The global social media juggernaut, Facebook, finds itself at the center of the lack of diversity in hiring controversy. Facebook’s family of apps garner nearly 3 billion monthly users worldwide. Still, internally, the social media giant is struggling to represent the diversity of those it serves. The lack of diversity in tech is well documented and a longstanding issue that continues to plague Facebook. After years of pledges to close the racial gap, Facebook is still struggling to hire, promote and retain Black employees at a critical moment in corporate America’s racial reckoning with systemic inequities. From 2013 to 2018, the company failed to increase the number of employees from underrepresented groups in the U.S meaningfully. U.S. workforce, a USA TODAY analysis shows.
Facebook Black Workforce By The Numbers
Facebook’s U.S. employee base grew more than sixfold to 27,705 between 2013 to 2018, but Black employees grew by fewer than 1,000 according to the EEO-1 reports, the company files each year with the federal government. Black employees’ share of the company’s workforce during that rapid expansion rose to 3.7% from 1%. In 2018, Facebook’s most recent data had 32 Black executives, 3% of all executives. Facebook employs 485 Black women in the U.S. – 1.75% of its workforce.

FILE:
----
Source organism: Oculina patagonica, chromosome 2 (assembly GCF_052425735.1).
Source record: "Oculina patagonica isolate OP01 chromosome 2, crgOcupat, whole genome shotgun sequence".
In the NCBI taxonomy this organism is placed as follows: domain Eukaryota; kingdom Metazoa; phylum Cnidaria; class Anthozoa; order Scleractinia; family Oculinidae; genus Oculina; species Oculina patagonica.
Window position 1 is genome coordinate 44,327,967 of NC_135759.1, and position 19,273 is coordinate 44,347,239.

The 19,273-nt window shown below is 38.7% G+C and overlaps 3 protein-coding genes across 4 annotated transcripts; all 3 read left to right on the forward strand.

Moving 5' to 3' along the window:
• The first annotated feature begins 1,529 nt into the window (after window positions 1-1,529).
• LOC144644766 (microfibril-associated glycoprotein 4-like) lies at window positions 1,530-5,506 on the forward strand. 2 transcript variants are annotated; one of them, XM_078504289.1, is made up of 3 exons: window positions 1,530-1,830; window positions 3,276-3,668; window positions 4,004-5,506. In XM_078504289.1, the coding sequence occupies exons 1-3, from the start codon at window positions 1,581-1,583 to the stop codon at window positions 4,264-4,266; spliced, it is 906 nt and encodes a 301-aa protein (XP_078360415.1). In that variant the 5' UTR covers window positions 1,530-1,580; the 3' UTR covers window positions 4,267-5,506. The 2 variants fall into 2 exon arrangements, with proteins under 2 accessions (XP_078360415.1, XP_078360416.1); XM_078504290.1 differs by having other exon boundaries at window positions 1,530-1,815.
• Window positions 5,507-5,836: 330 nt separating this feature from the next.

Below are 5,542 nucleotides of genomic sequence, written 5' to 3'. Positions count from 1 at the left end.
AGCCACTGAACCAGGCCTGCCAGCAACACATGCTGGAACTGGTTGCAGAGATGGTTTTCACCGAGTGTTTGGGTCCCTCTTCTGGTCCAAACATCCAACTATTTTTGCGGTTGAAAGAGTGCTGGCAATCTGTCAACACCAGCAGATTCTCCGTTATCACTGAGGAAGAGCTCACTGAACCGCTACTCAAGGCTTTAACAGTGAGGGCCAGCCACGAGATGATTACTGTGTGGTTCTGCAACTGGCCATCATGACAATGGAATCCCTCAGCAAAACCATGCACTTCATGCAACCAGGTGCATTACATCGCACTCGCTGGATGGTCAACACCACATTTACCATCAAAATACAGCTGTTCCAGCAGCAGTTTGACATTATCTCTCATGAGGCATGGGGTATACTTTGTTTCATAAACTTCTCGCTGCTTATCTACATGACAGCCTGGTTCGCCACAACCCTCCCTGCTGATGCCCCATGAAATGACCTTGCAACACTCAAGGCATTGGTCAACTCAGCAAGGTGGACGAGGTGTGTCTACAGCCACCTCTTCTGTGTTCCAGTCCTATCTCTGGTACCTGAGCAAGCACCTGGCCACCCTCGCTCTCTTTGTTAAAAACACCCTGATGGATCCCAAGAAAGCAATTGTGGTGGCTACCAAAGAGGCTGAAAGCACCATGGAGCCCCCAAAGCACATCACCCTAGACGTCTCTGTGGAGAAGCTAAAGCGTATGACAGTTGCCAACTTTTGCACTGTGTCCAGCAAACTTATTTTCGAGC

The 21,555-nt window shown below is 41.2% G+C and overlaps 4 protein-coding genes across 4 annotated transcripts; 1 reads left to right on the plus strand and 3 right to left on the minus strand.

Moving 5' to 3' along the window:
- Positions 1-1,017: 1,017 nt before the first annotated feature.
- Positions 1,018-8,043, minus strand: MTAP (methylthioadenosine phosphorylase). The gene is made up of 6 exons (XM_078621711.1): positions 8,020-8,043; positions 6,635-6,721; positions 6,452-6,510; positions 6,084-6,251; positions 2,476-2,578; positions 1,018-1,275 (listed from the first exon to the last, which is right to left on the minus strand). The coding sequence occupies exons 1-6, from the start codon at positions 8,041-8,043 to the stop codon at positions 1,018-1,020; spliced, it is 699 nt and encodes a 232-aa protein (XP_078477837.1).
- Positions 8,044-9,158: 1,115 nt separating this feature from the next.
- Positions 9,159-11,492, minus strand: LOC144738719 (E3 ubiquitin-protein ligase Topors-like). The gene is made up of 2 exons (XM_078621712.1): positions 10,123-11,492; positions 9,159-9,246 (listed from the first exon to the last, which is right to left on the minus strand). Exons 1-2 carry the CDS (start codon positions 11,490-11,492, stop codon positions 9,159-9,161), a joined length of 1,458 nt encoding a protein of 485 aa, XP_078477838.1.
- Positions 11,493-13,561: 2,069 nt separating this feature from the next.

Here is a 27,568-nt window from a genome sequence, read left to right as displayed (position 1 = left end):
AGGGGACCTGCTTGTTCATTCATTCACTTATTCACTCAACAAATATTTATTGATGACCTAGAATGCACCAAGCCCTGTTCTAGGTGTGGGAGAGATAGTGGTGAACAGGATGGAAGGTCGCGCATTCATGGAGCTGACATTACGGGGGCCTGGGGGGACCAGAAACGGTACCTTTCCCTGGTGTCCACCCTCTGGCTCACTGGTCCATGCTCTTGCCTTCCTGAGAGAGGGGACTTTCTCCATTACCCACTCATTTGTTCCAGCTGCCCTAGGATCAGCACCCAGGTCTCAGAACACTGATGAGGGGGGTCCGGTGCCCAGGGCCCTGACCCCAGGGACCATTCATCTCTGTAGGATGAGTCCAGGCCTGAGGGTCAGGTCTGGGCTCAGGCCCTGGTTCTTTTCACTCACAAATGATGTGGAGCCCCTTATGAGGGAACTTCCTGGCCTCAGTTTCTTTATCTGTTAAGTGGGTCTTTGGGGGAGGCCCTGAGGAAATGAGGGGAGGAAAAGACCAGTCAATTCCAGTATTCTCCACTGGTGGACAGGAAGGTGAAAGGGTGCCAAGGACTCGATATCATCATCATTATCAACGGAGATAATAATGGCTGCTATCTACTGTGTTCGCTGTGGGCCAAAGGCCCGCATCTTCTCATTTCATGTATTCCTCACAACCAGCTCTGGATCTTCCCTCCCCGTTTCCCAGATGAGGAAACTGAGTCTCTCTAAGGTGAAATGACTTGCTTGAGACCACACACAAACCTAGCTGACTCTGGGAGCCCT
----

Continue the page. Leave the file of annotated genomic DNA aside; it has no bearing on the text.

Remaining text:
Facebook Settles With The U.S. Government
Facebook Inc. has agreed to pay up to $14.25 million to settle civil claims by the U.S. government that the social media company discriminated against American workers and violated federal recruitment rules. The two related settlements were announced by the Justice Department and Labor Department and confirmed by Facebook. In Tuesday’s payments, the Justice Department said that Facebook used recruitment practices designed to deter U.S. workers, requiring applications to be submitted only by mail, refusing to consider American workers who applied for positions, and hiring only temporary visa holders.
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